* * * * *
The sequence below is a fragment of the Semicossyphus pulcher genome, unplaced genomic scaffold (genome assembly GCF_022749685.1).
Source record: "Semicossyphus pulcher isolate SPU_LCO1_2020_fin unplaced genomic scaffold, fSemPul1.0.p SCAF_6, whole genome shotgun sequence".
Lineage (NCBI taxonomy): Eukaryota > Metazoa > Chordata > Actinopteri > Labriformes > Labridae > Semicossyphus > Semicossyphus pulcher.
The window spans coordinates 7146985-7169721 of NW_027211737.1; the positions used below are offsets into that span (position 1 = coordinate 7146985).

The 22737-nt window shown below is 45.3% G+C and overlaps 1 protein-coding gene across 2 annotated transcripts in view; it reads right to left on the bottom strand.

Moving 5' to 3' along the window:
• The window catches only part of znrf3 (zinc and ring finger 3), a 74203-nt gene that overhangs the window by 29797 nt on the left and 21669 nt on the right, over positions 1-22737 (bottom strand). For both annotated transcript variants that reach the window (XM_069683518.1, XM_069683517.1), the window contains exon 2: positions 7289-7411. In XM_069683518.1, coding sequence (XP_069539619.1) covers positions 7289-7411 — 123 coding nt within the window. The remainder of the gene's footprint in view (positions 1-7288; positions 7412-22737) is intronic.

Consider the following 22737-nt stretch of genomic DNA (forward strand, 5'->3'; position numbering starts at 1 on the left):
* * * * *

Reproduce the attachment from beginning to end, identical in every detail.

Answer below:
The sequence below is a fragment of the Semicossyphus pulcher genome, unplaced genomic scaffold (genome assembly GCF_022749685.1).
Source record: "Semicossyphus pulcher isolate SPU_LCO1_2020_fin unplaced genomic scaffold, fSemPul1.0.p SCAF_6, whole genome shotgun sequence".
Lineage (NCBI taxonomy): Eukaryota > Metazoa > Chordata > Actinopteri > Labriformes > Labridae > Semicossyphus > Semicossyphus pulcher.
The window spans coordinates 7146985-7169721 of NW_027211737.1; the positions used below are offsets into that span (position 1 = coordinate 7146985).

The 22737-nt window shown below is 45.3% G+C and overlaps 1 protein-coding gene across 2 annotated transcripts in view; it reads right to left on the bottom strand.

Moving 5' to 3' along the window:
• The window catches only part of znrf3 (zinc and ring finger 3), a 74203-nt gene that overhangs the window by 29797 nt on the left and 21669 nt on the right, over positions 1-22737 (bottom strand). For both annotated transcript variants that reach the window (XM_069683518.1, XM_069683517.1), the window contains exon 2: positions 7289-7411. In XM_069683518.1, coding sequence (XP_069539619.1) covers positions 7289-7411 — 123 coding nt within the window. The remainder of the gene's footprint in view (positions 1-7288; positions 7412-22737) is intronic.

Consider the following 22737-nt stretch of genomic DNA (forward strand, 5'->3'; position numbering starts at 1 on the left):